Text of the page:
Lateral flow tests, or antigen tests, are the rapid tests which tell people whether or not they have coronavirus.

People faced problems getting hold of the tests last week after a huge surge in demand prompted the Government website to say they were “not available right now” for order.

Some pharmacies also placed signs inside their branches saying they were temporarily out of stock.

Meanwhile, health experts have been discussing when is the appropriate time to take the tests as people can change from being testing positive to negative in a matter of hours.

Lateral flow tests require a throat and nasal swab (Danny Lawson/PA)

The PA news agency answers some key questions about lateral flow tests.

– What is the difference between lateral flow tests and PCR tests?

Lateral flow tests provide results and tell people in 30 minutes if they have coronavirus by detecting proteins from the virus in the nose and throat samples. Scientists have mixed views on their accuracy.

PCR tests are, however, extremely accurate but take up to three days for results to come through. They detect the genetic material from a specific organism, specifically coronavirus, and are the best way to test if you have a current infection.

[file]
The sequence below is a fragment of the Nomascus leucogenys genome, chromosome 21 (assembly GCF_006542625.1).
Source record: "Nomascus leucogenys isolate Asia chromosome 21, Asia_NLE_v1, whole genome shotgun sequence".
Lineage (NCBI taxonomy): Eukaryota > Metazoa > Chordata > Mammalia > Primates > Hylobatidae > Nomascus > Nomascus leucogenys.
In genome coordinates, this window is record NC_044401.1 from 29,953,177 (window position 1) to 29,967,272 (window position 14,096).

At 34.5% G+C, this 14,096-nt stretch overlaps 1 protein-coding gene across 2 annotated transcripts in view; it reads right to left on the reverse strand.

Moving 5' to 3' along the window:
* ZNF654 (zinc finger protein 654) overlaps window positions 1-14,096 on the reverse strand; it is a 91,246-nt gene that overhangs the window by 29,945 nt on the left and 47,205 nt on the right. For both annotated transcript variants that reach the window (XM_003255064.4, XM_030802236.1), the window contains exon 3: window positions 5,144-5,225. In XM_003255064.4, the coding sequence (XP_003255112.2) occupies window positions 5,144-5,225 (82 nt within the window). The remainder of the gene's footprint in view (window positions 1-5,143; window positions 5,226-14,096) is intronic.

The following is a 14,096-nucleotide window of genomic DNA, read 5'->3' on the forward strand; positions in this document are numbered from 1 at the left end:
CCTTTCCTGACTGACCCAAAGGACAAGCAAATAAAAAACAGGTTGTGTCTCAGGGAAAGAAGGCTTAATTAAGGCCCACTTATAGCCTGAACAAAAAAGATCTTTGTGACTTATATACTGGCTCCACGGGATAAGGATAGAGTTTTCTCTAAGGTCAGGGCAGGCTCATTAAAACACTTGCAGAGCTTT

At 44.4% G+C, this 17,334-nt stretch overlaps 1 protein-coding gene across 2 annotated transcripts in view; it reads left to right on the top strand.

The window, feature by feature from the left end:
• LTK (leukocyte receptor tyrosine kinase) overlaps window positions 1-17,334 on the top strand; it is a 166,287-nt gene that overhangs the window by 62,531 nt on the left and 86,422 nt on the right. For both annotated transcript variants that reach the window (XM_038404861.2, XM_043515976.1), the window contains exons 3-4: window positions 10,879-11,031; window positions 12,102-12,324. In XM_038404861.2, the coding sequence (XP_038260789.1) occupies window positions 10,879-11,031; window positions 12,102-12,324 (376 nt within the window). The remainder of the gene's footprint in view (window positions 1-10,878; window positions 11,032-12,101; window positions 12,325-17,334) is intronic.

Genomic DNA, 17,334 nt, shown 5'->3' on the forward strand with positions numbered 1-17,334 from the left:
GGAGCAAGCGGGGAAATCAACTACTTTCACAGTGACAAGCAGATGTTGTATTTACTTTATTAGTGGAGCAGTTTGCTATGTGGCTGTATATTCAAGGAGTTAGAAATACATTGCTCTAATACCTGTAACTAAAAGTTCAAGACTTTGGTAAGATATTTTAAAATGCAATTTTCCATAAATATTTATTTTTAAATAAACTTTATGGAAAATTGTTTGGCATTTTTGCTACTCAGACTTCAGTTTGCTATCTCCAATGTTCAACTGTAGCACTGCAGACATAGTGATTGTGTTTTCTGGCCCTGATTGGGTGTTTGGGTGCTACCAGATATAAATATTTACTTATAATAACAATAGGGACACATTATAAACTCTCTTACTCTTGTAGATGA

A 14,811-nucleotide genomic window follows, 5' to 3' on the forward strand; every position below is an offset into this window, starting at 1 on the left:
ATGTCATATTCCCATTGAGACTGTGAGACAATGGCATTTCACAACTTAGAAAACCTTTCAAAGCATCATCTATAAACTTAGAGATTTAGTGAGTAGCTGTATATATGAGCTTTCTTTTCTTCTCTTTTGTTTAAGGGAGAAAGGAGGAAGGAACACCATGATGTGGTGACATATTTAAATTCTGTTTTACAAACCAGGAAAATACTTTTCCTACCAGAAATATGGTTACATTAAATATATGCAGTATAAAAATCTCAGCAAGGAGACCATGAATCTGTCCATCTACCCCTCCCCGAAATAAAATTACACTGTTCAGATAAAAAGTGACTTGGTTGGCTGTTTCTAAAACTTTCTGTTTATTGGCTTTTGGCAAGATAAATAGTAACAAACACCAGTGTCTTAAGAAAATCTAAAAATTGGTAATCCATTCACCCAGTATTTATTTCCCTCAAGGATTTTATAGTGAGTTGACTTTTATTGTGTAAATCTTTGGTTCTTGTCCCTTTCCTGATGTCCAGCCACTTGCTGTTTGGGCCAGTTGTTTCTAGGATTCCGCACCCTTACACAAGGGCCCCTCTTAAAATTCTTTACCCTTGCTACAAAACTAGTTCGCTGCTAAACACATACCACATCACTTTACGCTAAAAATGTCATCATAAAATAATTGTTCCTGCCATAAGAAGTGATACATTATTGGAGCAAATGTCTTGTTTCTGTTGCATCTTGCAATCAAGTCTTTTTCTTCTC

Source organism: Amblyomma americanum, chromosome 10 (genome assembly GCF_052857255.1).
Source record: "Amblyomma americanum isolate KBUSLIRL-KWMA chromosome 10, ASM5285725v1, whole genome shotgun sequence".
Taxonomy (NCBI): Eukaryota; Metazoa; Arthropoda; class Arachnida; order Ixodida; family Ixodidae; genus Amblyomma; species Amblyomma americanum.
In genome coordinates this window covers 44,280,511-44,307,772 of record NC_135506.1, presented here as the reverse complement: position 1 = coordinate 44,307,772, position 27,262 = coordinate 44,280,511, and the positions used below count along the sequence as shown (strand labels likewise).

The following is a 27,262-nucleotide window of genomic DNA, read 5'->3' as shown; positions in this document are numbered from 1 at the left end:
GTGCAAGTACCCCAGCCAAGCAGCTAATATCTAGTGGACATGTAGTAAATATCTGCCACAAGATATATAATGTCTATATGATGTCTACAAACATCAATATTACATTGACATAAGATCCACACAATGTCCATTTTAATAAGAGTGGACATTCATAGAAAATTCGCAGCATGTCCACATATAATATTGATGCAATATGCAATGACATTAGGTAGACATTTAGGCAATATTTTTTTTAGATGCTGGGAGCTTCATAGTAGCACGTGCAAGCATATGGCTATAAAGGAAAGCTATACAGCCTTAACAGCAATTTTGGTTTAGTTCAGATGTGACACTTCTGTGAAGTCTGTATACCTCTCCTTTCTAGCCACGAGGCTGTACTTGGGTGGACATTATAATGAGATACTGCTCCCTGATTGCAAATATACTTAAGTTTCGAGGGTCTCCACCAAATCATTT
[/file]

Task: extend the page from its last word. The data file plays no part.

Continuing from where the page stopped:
Both tests require swabs from your nose and throat.

– When should you take lateral flow tests?

According to the Royal College of Pathologists, lateral flow tests should be taken by people who do not have symptoms.

A factsheet on the RCP’s website states: “These tests are very different from PCR. They are not suitable for diagnosing individual patients who suspect they may be infected because they have symptoms.

“People with symptoms need a PCR test. Lateral flow tests are intended for picking up additional infected cases who would otherwise be missed because they don’t have any symptoms.”

On the NHS website, it also says that people who have symptoms of coronavirus should also complete a lateral flow test rather than a PCR test.

Coronavirus testing centre
A nurse takes a sawb at a coronavirus testing centre in Stoke (Jacob King/PA)

Current advice states that if you test positive on a lateral flow you should follow up with a PCR test.

People are advised to do lateral flow tests before mixing with crowds in indoor places or visiting someone who is at high risk of getting Covid-19.

It’s also advised that if you’re vaccinated, but have been in contact with someone who then tests positive for coronavirus, you should do a lateral flow test.

On Sunday, Irene Petersen, a professor of epidemiology at University College London, said official advice should be updated to say that people should take the tests just before they are about to meet others due to the fast infection rate of Omicron.

She added that tests results “expire quickly” as people “may switch from being non-infectious to infectious within hours”.

Government guidance currently recommends taking a test “if you will be in a high-risk situation that day”.

Professor Stephen Reicher told BBC Breakfast on Monday that people should be doing lateral flow tests before meeting up with friends and family this Christmas.